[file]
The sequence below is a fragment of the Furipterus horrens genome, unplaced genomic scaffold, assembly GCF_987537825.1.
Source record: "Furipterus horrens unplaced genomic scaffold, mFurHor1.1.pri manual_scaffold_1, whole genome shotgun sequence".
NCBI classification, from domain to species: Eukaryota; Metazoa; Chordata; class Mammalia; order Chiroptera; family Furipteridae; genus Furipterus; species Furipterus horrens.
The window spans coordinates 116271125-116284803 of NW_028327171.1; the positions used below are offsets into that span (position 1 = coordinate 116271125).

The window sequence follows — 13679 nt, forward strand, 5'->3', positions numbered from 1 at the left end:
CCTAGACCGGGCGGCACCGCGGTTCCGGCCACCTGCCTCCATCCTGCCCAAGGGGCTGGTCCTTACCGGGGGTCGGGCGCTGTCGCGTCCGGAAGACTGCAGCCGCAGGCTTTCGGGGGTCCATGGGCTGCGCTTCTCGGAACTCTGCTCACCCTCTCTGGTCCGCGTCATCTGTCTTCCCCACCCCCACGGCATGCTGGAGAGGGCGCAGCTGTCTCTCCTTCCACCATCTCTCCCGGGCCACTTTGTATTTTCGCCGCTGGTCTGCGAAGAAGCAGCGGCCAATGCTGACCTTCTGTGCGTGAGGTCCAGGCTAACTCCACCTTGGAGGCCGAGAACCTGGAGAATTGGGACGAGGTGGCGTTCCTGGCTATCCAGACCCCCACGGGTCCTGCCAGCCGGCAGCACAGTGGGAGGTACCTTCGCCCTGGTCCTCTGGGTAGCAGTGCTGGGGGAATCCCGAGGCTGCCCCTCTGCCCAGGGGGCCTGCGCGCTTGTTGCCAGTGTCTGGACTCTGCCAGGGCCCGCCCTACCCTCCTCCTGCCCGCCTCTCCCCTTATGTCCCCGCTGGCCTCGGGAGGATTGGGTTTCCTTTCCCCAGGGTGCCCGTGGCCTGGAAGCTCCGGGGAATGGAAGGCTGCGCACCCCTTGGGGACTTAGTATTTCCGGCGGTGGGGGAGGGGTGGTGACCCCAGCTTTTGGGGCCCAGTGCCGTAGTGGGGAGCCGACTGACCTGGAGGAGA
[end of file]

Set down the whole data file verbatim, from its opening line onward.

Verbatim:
The sequence below is a fragment of the Furipterus horrens genome, unplaced genomic scaffold, assembly GCF_987537825.1.
Source record: "Furipterus horrens unplaced genomic scaffold, mFurHor1.1.pri manual_scaffold_1, whole genome shotgun sequence".
NCBI classification, from domain to species: Eukaryota; Metazoa; Chordata; class Mammalia; order Chiroptera; family Furipteridae; genus Furipterus; species Furipterus horrens.
The window spans coordinates 116271125-116284803 of NW_028327171.1; the positions used below are offsets into that span (position 1 = coordinate 116271125).

The window sequence follows — 13679 nt, forward strand, 5'->3', positions numbered from 1 at the left end:
CCTAGACCGGGCGGCACCGCGGTTCCGGCCACCTGCCTCCATCCTGCCCAAGGGGCTGGTCCTTACCGGGGGTCGGGCGCTGTCGCGTCCGGAAGACTGCAGCCGCAGGCTTTCGGGGGTCCATGGGCTGCGCTTCTCGGAACTCTGCTCACCCTCTCTGGTCCGCGTCATCTGTCTTCCCCACCCCCACGGCATGCTGGAGAGGGCGCAGCTGTCTCTCCTTCCACCATCTCTCCCGGGCCACTTTGTATTTTCGCCGCTGGTCTGCGAAGAAGCAGCGGCCAATGCTGACCTTCTGTGCGTGAGGTCCAGGCTAACTCCACCTTGGAGGCCGAGAACCTGGAGAATTGGGACGAGGTGGCGTTCCTGGCTATCCAGACCCCCACGGGTCCTGCCAGCCGGCAGCACAGTGGGAGGTACCTTCGCCCTGGTCCTCTGGGTAGCAGTGCTGGGGGAATCCCGAGGCTGCCCCTCTGCCCAGGGGGCCTGCGCGCTTGTTGCCAGTGTCTGGACTCTGCCAGGGCCCGCCCTACCCTCCTCCTGCCCGCCTCTCCCCTTATGTCCCCGCTGGCCTCGGGAGGATTGGGTTTCCTTTCCCCAGGGTGCCCGTGGCCTGGAAGCTCCGGGGAATGGAAGGCTGCGCACCCCTTGGGGACTTAGTATTTCCGGCGGTGGGGGAGGGGTGGTGACCCCAGCTTTTGGGGCCCAGTGCCGTAGTGGGGAGCCGACTGACCTGGAGGAGA